DOJ Brief in DC Gun Case Distorts the Truth About Machine Guns
In 1939, the Federal government perpetrated a fraud upon the Supreme
Court, and it led to bad law that undermined the Second Amendment. Last
week, they did it again.
In 1939 in US v. Miller, the Supreme Court ruled that because there was
no evidence that a short-barreled shotgun had any relation to militia
use, it was not protected under the Second Amendment. A Department of
Justice brief claimed that short-barreled shotguns weren’t used by the
military, when in fact they were. But because defendant Miller had
disappeared and was unrepresented by counsel, this fraud went
unchallenged, and became the foundation for the Miller decision
Now, the Bush Department of Justice (DOJ) has filed a brief with the
Supreme Court in the District of Columbia v. Heller case, which
overturned the DC handgun ban. The DOJ brief perpetrates another
critical misconception in an apparent attempt to protect a questionable
federal machine gun ban from Constitutional challenge.
Since 1934, machine guns have been heavily restricted, requiring
purchasers to submit to a rigorous background check including
fingerprints and a $200 tax. Since 1934, about 100,000 machine guns
have passed lawfully into civilian hands by this strict procedure, which
no one is proposing to repeal, even though it was upheld only by the
Constitutionally shaky Miller decision.
In 1986, a new federal law banned any more machine guns from ever
reaching the hands of ordinary, law-abiding citizens. That meant that
the existing collection of about 100,000 privately-owned machine guns
would be the only ones ever to be lawfully possessed. That’s well less
than one machine gun for every thousand American gun owners.
Under the 1986 federal machine gun ban, ordinary people will never again
own modern rifles of the type normally carried by troops in the
“standing army.” Over the generations, this collection of 100,000
legally “grandfathered” machine guns is becoming worn from use, and
functionally obsolete as firearms technology advances. Because of their
scarcity, these arms find their way into the hands of wealthy collectors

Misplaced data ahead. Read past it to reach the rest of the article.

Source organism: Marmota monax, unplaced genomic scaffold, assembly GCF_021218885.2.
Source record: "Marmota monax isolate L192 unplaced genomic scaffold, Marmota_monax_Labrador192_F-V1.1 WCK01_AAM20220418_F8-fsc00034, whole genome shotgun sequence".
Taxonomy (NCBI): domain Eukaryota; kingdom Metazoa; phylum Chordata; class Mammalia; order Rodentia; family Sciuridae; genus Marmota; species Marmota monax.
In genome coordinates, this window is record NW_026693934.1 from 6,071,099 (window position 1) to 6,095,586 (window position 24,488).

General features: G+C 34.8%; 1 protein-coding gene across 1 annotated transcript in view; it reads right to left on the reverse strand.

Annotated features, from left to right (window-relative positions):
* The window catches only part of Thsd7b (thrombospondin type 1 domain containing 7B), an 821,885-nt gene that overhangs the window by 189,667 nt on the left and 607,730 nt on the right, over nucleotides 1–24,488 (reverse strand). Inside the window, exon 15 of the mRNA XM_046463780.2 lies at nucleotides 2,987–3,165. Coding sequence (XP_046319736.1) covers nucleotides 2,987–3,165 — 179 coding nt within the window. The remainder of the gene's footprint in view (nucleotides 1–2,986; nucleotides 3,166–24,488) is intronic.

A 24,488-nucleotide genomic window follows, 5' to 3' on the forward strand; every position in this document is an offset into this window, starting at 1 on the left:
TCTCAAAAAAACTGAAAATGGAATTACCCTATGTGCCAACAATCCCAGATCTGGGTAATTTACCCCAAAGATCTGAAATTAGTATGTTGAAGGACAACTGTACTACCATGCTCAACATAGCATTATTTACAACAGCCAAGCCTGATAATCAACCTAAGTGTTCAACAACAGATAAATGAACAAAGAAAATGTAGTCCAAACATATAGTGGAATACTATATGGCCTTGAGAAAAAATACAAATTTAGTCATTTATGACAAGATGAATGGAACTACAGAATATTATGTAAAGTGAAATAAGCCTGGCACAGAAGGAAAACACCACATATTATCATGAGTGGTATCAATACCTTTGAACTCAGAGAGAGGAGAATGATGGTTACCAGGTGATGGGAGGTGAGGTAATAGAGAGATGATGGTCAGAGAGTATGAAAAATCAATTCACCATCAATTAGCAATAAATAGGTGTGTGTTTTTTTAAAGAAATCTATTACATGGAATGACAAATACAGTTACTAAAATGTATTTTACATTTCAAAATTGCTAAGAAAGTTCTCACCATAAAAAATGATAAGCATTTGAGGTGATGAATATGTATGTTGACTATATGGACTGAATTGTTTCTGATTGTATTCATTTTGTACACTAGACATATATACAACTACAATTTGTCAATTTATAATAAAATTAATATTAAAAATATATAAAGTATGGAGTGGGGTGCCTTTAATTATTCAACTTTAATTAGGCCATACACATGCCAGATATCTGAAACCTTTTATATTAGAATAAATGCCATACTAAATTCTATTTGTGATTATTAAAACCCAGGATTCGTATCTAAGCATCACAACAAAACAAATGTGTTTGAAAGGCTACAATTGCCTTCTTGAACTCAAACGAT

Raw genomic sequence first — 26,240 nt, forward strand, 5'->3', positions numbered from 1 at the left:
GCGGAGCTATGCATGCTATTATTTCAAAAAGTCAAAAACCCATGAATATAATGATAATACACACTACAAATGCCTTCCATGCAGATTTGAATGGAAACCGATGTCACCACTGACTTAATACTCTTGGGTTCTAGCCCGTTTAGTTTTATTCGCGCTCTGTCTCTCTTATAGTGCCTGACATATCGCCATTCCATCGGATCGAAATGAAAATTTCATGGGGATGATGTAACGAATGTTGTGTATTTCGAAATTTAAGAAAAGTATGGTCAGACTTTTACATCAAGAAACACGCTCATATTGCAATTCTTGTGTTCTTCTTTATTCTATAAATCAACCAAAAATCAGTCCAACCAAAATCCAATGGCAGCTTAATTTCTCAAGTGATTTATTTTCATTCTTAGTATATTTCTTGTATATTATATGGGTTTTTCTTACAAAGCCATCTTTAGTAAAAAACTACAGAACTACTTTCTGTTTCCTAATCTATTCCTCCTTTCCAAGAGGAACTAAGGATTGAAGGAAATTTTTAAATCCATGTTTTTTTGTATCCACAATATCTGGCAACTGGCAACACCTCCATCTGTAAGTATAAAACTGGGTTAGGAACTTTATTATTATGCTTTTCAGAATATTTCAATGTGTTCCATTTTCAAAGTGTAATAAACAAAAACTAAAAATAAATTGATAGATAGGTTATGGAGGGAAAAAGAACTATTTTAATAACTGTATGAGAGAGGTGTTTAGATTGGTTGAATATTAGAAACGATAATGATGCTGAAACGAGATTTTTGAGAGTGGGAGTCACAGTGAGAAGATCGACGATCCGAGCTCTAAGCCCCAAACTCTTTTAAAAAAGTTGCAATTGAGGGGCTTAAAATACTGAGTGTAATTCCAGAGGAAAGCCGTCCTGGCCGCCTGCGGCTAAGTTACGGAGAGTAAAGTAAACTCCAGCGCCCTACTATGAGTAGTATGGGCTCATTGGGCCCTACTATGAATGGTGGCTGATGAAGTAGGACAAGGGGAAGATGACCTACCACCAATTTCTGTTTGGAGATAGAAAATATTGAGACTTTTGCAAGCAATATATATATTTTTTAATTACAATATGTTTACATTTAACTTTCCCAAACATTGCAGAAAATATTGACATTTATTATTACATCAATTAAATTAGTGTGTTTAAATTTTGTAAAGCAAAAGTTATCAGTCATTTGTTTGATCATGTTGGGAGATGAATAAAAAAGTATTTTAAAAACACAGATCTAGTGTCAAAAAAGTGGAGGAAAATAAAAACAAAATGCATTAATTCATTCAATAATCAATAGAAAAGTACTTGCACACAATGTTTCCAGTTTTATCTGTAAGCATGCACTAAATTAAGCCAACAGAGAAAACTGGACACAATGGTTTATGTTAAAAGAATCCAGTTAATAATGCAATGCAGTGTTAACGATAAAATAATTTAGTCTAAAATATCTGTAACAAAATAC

and museums, escalating their market price to extraordinary levels at
least ten times what they would be without the ban, compared to modern
The recent DOJ brief in Heller seeks to preserve this 1986 federal
machine gun ban through the back door, even though the issue has not
been litigated, and is irrelevant to the question before the court.
In the Heller opinion, the Court of Appeals ruled that banning one whole
category of arms (pistols) was as impermissible as banning all firearms.
The opinion pointed out that a government could ban all guns, and argue
that one still had the right to keep and bear some “arms” if one could
still lawfully own a saber. The DOJ brief worries that this prohibition
on banning whole categories of arms would be extended to overturn the
1986 machine gun ban.
The DOJ’s brief justifies its fears of machine guns in the hands of
law-abiding citizens only by unsupported references to “particularly
dangerous types of firearms,” and “types of firearms that are
particularly susceptible to misuse.” It raises the issue of whether a
type of firearm “poses specific dangers.” The brief states that the
federal machine gun ban is “carefully targeted to firearms that have
little or no legitimate private purpose,” and that “the government’s
interest in regulating firearms like the machine gun to protect the
public safety is paramount.
The apparent fear of the Bush DOJ is that we return to the 52-year era
from 1934-1986 when any law-abiding citizen that passed a rigorous
background check could purchase a new machine gun from any manufacturer
willing to sell to him.
So, just how dangerous was that era? The DOJ brief doesn’t offer a
shred of evidence that any lawfully-owned machine guns were misused, or
ever endangered public safety. The reality is that during the 52-year
period before the 1986 machine gun ban (when hundreds of thousands of
conventional firearms homicides occurred) there were exactly zero
homicides committed using these registered machine guns. Zero.
The DOJ brief perpetrates the misconception that lawfully-owned machine
guns are a danger, when in fact they represent by far the safest
category of firearms and owners. It would be a grave error if the
Justices were to be misled by the false fears raised by the DOJ brief,
and extended their ruling on the DC handgun ban to prop up the
Constitutionally questionable 1986 federal machine gun ban
The Constitutionality of the federal machine gun ban is in serious doubt
because it bans from private hands the arms most relevant to militia
service, and it undermines the benefit of an armed citizenry as a
bulwark against a standing army. But the Court should limit its ruling
to the case before it, and not be goaded by the DOJ to inject improper
dicta about a Constitutional question that deserves to be addressed only
after a proper hearing of the evidence.
In Miller, the Court ruled in the absence of proper evidence and
generated questionable law. That mistake must not be repeated .
The author is gun enthusiast and a patent and trademark attorney that
exclusively serves the firearms industry, and owns no machine guns,
because they are prohibitively expensive.